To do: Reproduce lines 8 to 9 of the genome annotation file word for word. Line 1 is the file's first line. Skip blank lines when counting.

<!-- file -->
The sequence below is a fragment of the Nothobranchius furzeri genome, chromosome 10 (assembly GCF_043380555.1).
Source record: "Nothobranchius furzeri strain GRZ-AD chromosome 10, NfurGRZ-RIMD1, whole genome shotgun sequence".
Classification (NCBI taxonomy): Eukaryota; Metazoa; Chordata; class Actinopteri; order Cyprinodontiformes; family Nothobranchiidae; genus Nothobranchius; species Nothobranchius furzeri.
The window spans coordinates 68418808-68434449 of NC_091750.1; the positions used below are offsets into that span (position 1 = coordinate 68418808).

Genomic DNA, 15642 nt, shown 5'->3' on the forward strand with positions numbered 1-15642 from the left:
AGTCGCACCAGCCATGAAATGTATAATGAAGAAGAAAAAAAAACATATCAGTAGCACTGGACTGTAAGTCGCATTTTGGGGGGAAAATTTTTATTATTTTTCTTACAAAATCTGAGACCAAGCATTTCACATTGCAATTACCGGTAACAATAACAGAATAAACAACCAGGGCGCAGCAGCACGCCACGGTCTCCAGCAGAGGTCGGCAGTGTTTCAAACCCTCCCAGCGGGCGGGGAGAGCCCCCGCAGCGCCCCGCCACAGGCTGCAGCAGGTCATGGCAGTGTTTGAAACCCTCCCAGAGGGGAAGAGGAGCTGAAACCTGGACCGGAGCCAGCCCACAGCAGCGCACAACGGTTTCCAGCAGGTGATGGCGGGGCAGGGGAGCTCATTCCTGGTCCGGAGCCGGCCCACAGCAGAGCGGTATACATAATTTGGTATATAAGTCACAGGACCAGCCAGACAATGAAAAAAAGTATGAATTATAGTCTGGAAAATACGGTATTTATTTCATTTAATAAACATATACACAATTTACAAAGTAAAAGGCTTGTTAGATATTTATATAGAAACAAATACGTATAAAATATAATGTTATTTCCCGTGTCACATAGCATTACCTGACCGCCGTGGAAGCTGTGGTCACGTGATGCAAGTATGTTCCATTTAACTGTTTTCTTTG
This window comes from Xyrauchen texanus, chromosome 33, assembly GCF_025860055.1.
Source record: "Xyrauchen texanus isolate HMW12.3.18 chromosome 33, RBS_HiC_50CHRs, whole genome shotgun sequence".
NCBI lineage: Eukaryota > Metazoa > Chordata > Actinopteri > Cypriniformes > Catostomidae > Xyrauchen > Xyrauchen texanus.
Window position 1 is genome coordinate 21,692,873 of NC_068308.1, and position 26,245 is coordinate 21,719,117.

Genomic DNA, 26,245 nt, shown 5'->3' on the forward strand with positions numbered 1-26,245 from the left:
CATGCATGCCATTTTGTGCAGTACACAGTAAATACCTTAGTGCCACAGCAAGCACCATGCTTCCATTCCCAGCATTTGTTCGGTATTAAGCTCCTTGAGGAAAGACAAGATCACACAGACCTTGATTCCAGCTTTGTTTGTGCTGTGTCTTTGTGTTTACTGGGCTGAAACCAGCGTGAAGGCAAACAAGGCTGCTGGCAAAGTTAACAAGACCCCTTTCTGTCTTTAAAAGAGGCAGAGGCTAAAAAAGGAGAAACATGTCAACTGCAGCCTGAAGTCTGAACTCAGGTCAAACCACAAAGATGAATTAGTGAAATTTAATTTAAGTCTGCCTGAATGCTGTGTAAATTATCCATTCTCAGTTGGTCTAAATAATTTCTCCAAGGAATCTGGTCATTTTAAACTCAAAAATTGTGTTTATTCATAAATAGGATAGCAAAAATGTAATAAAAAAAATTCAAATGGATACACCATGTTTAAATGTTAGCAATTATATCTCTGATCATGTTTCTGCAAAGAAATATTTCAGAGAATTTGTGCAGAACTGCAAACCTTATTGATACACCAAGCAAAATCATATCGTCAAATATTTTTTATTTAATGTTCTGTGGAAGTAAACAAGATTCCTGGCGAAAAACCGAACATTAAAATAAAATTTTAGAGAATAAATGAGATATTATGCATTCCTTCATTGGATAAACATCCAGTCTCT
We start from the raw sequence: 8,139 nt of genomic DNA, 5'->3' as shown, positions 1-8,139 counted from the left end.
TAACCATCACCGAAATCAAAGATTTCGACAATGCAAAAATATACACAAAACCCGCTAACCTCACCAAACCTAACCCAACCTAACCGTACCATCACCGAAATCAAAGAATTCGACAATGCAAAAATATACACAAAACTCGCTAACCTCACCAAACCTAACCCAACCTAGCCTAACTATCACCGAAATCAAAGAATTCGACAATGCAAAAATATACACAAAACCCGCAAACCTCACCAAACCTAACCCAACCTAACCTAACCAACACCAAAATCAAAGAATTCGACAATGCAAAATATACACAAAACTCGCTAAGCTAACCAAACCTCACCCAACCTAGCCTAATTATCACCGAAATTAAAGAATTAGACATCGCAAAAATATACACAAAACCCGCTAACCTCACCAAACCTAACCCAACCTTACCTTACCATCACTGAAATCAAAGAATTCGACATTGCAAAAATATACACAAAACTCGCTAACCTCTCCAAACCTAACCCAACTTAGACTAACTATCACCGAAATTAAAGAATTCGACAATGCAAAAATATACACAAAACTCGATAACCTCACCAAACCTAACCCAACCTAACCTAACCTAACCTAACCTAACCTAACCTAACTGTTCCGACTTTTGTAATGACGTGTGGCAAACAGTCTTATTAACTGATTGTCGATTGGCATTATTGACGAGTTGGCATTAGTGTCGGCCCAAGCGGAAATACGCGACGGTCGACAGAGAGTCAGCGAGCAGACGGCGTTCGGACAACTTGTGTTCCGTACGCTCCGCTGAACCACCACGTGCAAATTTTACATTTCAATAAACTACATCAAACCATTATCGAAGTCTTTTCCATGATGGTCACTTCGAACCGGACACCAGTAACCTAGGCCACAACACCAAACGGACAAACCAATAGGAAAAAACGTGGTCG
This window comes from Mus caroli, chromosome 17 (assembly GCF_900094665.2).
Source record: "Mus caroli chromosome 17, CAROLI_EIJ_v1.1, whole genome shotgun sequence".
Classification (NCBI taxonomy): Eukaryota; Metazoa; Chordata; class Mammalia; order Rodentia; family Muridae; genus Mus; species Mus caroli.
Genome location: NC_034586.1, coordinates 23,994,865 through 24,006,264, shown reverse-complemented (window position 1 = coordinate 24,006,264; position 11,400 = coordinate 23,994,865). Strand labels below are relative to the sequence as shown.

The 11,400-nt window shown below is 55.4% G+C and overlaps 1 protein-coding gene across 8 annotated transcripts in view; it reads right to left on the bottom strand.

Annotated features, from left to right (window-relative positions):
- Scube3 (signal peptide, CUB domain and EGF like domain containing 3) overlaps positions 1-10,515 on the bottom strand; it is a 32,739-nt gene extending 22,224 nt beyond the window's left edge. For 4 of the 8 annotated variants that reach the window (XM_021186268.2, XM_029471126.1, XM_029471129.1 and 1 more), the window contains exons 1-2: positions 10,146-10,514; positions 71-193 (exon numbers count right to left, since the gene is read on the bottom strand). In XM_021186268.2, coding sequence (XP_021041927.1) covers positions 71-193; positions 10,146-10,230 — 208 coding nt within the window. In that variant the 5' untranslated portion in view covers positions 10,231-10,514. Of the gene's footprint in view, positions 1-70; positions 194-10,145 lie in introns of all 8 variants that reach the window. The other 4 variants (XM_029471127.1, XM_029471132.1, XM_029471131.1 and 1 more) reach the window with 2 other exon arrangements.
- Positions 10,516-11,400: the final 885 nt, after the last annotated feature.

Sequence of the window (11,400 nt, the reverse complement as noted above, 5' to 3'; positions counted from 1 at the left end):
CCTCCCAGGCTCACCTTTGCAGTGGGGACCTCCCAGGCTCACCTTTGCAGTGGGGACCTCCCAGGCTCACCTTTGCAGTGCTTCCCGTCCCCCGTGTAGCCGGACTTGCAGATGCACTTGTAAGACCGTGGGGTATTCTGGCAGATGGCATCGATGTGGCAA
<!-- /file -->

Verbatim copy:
Source record: "Xyrauchen texanus isolate HMW12.3.18 chromosome 33, RBS_HiC_50CHRs, whole genome shotgun sequence".
NCBI lineage: Eukaryota > Metazoa > Chordata > Actinopteri > Cypriniformes > Catostomidae > Xyrauchen > Xyrauchen texanus.